Finished, I pulled the sheet up to her neck and switched off the light.
"Good night, Thelma."
Back at the nurse's station, I poured over voluminous medical records. Thelma had progressive supranuclear palsy, or PSP, a rare neurologic disease that can initially resemble Parkinson's disease. Gait changes, slowed movements, and eye problems are some of the symptoms that prompt patients to seek medical help. Unlike Parkinson's, however, PSP does not respond to levodopa. Within three years most patients require the use of devices such as canes, walkers, or wheelchairs. The diagnostic features are diplopia, difficulty opening eyes, uncontrolled blinking, and gaze abnormalities. The disease also affects swallowing and predisposes the patient to aspiration pneumonia which usually results in death. The disease is relentless and robs patients of all ability to move, rendering them completely dependent on others. I noted from the charts that Thelma was not married and had no children. A niece, Ann, and Ann's husband and their children, were her only family.
I finished my note, dictated it, and went home. My family was asleep and I ate dinner alone.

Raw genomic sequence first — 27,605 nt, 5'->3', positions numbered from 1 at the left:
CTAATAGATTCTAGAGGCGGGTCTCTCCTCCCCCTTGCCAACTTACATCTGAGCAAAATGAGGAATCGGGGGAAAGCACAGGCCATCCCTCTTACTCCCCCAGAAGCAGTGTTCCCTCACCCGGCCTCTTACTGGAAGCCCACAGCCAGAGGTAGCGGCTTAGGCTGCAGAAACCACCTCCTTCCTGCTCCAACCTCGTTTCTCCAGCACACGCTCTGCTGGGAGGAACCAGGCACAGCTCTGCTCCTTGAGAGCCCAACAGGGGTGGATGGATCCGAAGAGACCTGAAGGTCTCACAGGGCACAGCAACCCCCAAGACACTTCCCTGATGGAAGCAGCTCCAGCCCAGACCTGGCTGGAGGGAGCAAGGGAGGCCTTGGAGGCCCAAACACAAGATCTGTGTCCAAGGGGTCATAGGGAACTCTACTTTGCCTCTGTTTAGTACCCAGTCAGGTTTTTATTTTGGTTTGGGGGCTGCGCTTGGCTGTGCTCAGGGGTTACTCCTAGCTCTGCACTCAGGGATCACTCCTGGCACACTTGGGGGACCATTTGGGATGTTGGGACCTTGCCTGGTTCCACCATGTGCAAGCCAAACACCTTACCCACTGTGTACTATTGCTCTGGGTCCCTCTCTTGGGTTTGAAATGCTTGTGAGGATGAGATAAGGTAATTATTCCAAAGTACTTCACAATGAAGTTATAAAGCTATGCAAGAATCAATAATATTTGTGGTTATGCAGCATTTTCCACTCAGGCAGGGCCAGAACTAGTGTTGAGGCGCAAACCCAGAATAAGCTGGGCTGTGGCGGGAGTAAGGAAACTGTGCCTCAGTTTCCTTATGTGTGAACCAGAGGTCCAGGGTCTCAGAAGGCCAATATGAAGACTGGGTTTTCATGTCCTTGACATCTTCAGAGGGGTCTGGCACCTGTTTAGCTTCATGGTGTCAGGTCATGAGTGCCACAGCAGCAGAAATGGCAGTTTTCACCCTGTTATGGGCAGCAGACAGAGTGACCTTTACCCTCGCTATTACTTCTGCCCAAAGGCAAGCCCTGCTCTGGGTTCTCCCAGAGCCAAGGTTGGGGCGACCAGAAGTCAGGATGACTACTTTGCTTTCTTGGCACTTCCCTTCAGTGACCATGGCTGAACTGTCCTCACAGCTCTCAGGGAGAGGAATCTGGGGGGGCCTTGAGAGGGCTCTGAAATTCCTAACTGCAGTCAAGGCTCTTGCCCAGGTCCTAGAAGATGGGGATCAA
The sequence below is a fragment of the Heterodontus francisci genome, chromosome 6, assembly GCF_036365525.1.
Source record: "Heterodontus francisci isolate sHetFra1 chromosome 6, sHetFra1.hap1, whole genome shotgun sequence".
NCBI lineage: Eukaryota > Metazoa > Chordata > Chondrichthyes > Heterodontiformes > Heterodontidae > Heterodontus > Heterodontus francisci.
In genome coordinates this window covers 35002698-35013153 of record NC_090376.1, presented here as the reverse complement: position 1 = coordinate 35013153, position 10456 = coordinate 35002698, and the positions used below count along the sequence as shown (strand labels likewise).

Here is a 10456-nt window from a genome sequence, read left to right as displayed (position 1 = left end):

The following day was a busy one. I had seven hospitalized patients. I started rounds early but didn't finish, so I returned to the hospital after 12 p.m. I still had not finished rounds when I returned to my office at 2 p.m.
Around 3 p.m. I received a call from Thelma's nurse reporting that Thelma had been shaking for the past several hours, but she was afebrile and her vitals were stable. Thinking she was in pain, I ordered 5 milligrams of liquid morphine. The nurse called me two hours later to report no improvement. Thelma's niece was asking if I would be in soon. I became irritated and ordered another dose of morphine. I told her I'd be in when I was done seeing my 23 office patients and when I had completed my hospital rounds.
I got to Thelma's room around 7:30 p.m. and I found a woman sitting at the bedside holding Thelma's hand. I introduced myself and learned that she was Thelma's niece, Ann.
I looked at Thelma. Those tremors had not been there the night before.
With tearful eyes, her niece looked up, "What's wrong with her?"
Only three weeks before, Ann said, Thelma could communicate. "She couldn't talk, but we understood."
Thelma's face, which was slack the night before, now appeared taught.
"Was your aunt in any sort of pain before or during her hospitalization?"